90 million videos viewed daily on YouTube in KSA

Updated 29 April 2014
0

90 million videos viewed daily on YouTube in KSA

More than 90 million videos are viewed on YouTube in the Kingdom daily, said Nawaf Al-Sahhaf, CEO of the Badir Technology Incubator Program, during an event to mark the first-ever local YouTube roadshow event at Riyadh’s Four Seasons Hotel on Wednesday.
YouTube representatives from around the globe are in the Kingdom to mark the event. The Badir program was launched by the King Abdul Aziz City for Science and Technology (KACST).
Daily views on YouTube have increased by 50 percent compared with 2012, with a staggering 167 million daily views in the Middle East and North Africa (MENA) region alone and 4 billion views globally, according to the latest statistics.
In addition, 60 hours of video footage are uploaded to YouTube per minute in the MENA region.
“The initiative aims to support and encourage Saudi entrepreneurs and pioneers to take advantage of YouTube in the development of their projects in line with the Badir objective to provide technical support to emerging entrepreneurs,” said Al-Sahhaf. “This program has been designed to develop the capacity of Saudi leaders and entrepreneurs in order to encourage a culture of self-employment in the next generation,” he said.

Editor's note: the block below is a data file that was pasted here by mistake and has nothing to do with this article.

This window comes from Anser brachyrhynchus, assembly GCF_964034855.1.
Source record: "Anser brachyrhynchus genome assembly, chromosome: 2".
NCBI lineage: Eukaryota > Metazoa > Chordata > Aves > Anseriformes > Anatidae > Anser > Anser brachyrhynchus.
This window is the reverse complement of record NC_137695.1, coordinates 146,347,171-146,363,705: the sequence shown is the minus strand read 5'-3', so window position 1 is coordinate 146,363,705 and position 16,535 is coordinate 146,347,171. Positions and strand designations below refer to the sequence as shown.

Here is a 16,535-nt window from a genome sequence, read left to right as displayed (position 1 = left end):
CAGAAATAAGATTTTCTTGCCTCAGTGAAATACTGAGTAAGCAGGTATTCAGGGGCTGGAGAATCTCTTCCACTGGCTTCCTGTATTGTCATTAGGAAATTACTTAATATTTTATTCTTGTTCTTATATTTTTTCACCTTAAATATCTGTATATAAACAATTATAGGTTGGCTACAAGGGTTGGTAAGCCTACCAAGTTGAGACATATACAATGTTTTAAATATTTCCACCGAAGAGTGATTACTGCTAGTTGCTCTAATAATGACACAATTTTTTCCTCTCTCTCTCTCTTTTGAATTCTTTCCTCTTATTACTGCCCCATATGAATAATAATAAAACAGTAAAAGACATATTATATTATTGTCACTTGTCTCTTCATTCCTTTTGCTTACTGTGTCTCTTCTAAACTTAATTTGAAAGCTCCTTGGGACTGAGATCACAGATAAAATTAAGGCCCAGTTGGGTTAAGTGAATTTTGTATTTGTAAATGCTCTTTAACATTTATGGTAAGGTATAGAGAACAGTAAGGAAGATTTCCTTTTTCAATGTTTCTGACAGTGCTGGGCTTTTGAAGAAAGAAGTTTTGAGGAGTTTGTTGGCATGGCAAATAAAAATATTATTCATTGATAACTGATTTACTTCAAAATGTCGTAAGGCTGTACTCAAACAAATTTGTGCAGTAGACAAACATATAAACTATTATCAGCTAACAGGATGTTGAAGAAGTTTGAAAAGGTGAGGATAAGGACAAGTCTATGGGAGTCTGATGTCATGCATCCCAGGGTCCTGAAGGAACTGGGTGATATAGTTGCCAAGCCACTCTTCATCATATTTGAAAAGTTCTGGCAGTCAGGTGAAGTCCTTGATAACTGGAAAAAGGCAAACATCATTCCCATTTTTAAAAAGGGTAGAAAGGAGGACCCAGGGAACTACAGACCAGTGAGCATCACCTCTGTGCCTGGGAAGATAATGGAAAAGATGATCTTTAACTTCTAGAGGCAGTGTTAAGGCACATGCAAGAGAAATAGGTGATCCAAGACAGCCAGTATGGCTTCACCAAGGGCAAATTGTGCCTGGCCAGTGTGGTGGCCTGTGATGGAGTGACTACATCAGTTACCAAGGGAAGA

Statistics show that there are more than 13 million Internet users in the Kingdom, of whom more than 50 percent use Twitter and 42 percent use Facebook.
Al-Sahhaf reminded the audience that Saudi Arabia is the largest market for social networking sites in the region, with the largest number of YouTube users in the world, and that more than 60 percent of the Kingdom’s population use smartphones.
Two-thirds of YouTube users are between the ages of 18 and 34, of whom 83 percent use the Internet on a daily basis.
Marenco Kemp, head of YouTube EMEA Online Partnerships, said 1 billion people use YouTube every month, which is equivalent to one out of every two Internet users.